Former Los Angeles Lakers head coach Byron Scott said he was "surprised" and "shocked" that he was fired from his position last week, adding that he believed management would give him at least one more season to try to turn around the rebuilding team.

Discussing Lakers' brass Wednesday on ESPN's The Jump with Rachel Nichols, Scott said, "When you have conversations with guys, you take them for their word. And that's what I did. Our conversation a couple of years ago was, 'This is a rebuilding process. It's going to take two to three years. It's going to be very tough. Are you OK with that?' And as I stated, I said, 'Yeah I'm OK with it. Are you guys OK with it? If you can deal with it, I can deal with it.'"

The Lakers parted ways with Scott after the team posted their two worst seasons ever under him, winning just 38 games in that span and posting a franchise-worst 17-65 record this past season, the second-worst record in the NBA.

Scott's deal with the team included a team option for next season that was not picked up. Earlier this week on the "Dan Patrick Show," Scott said the Lakers' decision "blindsided" him, which Scott explained further Wednesday.

"And so when I said I was 'blindsided' by it, I figured I at least had another year to get this thing turned around, and I was preparing for that and looking forward to next year," Scott said on ESPN's The Jump. "And then boom, that happened, and I said, 'Wow.'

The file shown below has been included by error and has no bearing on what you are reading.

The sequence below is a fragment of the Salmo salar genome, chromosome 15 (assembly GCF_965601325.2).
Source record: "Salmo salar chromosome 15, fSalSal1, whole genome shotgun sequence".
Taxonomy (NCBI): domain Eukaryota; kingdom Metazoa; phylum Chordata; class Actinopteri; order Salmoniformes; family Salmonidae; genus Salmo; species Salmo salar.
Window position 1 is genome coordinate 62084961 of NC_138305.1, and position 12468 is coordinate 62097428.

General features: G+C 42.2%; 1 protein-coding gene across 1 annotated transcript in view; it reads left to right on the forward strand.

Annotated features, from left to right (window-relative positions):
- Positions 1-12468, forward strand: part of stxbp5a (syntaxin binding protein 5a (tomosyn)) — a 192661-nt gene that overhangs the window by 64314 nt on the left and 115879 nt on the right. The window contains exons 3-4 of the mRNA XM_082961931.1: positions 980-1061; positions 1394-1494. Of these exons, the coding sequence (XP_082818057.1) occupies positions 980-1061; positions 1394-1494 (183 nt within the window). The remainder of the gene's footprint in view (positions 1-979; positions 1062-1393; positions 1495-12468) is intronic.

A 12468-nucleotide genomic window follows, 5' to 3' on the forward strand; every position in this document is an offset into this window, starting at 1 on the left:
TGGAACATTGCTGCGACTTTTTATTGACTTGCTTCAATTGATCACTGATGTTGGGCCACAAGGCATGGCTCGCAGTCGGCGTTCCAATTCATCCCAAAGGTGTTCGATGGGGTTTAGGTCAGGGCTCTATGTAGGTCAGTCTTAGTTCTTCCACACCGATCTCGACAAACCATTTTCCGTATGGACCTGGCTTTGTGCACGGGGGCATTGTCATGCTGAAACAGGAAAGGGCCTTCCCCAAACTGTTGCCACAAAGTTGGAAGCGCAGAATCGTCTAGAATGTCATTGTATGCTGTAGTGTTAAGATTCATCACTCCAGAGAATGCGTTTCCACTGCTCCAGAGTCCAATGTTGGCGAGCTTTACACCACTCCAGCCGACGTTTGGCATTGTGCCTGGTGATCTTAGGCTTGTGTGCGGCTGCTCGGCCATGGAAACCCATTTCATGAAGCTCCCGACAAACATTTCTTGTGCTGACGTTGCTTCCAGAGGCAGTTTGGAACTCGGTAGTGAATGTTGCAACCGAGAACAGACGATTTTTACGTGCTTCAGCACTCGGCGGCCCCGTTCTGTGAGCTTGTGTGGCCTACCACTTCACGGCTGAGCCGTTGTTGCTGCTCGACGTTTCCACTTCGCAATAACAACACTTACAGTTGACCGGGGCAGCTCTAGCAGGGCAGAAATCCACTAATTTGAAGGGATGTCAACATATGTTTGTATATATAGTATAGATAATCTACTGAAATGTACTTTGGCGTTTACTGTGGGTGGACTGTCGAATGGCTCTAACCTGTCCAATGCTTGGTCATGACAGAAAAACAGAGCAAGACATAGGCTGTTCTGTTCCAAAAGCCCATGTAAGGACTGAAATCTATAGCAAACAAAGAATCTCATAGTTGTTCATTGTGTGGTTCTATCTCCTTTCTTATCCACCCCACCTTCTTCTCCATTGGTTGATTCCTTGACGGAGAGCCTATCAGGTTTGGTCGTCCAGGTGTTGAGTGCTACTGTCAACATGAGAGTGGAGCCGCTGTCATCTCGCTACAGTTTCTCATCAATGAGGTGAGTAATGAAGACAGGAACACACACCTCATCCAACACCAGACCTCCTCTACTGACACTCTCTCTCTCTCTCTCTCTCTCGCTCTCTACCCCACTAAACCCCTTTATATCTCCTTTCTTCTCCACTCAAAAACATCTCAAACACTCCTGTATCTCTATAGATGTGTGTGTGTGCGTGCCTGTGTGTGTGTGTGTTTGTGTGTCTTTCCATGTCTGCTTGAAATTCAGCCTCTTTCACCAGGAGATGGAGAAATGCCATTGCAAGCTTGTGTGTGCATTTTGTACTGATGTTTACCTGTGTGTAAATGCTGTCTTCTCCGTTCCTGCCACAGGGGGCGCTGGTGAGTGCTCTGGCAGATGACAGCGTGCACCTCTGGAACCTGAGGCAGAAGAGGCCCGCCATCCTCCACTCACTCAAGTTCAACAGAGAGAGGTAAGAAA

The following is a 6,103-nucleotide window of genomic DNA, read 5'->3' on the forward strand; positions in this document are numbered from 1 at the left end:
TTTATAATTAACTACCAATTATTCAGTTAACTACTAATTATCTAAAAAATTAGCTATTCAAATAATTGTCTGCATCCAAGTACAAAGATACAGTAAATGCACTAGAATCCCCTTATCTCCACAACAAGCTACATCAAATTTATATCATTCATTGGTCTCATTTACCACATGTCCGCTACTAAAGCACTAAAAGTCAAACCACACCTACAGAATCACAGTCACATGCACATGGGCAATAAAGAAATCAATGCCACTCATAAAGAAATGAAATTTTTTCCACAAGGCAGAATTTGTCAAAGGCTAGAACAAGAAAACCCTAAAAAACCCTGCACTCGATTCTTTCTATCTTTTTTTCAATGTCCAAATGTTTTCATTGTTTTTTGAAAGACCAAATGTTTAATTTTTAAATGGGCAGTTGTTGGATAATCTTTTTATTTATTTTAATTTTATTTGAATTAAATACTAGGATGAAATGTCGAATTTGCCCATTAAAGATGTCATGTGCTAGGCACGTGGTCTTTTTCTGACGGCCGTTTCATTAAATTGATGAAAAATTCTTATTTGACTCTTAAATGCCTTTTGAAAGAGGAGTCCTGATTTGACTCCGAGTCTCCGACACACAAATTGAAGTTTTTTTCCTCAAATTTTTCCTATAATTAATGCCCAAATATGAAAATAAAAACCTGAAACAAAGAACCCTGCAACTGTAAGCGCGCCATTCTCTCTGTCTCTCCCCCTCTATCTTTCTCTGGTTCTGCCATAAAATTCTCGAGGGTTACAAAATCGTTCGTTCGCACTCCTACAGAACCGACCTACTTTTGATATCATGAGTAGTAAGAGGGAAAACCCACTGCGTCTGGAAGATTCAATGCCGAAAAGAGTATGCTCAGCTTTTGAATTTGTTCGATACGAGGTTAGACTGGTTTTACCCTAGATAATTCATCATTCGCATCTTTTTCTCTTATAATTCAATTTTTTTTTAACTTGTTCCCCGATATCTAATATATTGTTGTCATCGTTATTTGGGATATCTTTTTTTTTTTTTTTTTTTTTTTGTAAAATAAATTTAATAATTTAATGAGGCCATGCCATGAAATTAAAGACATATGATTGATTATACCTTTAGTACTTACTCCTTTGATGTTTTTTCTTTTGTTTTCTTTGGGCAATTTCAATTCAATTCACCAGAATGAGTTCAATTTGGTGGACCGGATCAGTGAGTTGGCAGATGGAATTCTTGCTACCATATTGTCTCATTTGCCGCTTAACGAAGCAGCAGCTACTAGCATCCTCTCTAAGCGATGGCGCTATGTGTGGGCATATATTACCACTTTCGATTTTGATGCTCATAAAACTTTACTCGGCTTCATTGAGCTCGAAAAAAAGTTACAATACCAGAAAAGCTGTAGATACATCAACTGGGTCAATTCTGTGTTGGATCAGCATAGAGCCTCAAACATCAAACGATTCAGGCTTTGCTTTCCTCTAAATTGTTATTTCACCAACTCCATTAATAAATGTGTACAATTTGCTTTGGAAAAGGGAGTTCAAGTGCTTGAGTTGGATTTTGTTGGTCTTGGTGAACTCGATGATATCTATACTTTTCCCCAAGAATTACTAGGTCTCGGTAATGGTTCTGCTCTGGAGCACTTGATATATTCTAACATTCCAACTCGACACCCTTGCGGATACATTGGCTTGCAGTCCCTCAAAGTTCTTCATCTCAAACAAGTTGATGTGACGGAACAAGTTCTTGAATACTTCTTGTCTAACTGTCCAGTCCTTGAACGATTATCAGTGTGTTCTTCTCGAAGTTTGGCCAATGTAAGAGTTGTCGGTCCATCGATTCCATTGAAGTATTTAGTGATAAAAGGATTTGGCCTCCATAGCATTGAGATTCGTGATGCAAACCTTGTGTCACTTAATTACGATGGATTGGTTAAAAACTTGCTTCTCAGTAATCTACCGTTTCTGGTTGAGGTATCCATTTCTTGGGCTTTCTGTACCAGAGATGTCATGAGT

"That kind of surprised me, shocked me a little bit, and then went home, thought about it for a few hours, woke up Monday morning, and said, 'Hey, I'm going to go to the gym to get a workout in and start thinking about life after coaching.'"

When Scott, who won three championships with the Lakers as a player in the 1980s, was informed of the Lakers' decision, he said he didn't immediately ask why he wasn't given another year.

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Former Lakers coach Byron Scott joins SportsNation to share what it was like coach Kobe Bryant during his farewell tour as well as his thoughts on how Luke Walton will do as Los Angeles' new head coach.

Former Lakers coach Byron Scott joins The Jump to weigh in on his abilities to coach and grow young NBA players, how he dealt with the D'Angelo Russell-Nick Young controversy and his possible future as a coach in the NBA.

Noah Graham/NBAE/Getty Images

Golden State Warriors starting small forward Harrison Barnes will enter July as a restricted free agent after he and the team failed to finalize an extension by the deadline on Nov. 2. Barnes will draw a lot of attention on July 1 and one of the teams that might have interest is the Los Angeles Lakers.

“I think he’s capable of averaging 18 a game here if the Lakers sign him and brought him here.” Lakers analyst Mychal Thompson said during his show on ESPN LA radio, according to Bay Area News Group. “I think he could be more of a featured scorer, maybe a No. 2 option, maybe even a No. 1 on certain nights. He’s capable of putting up in the high-20s. He’s a very good shooter, can get to the basket, very athletic. He just hasn’t been asked to do very much in Golden State, but coming here, he’d be asked to do more, and I think he could."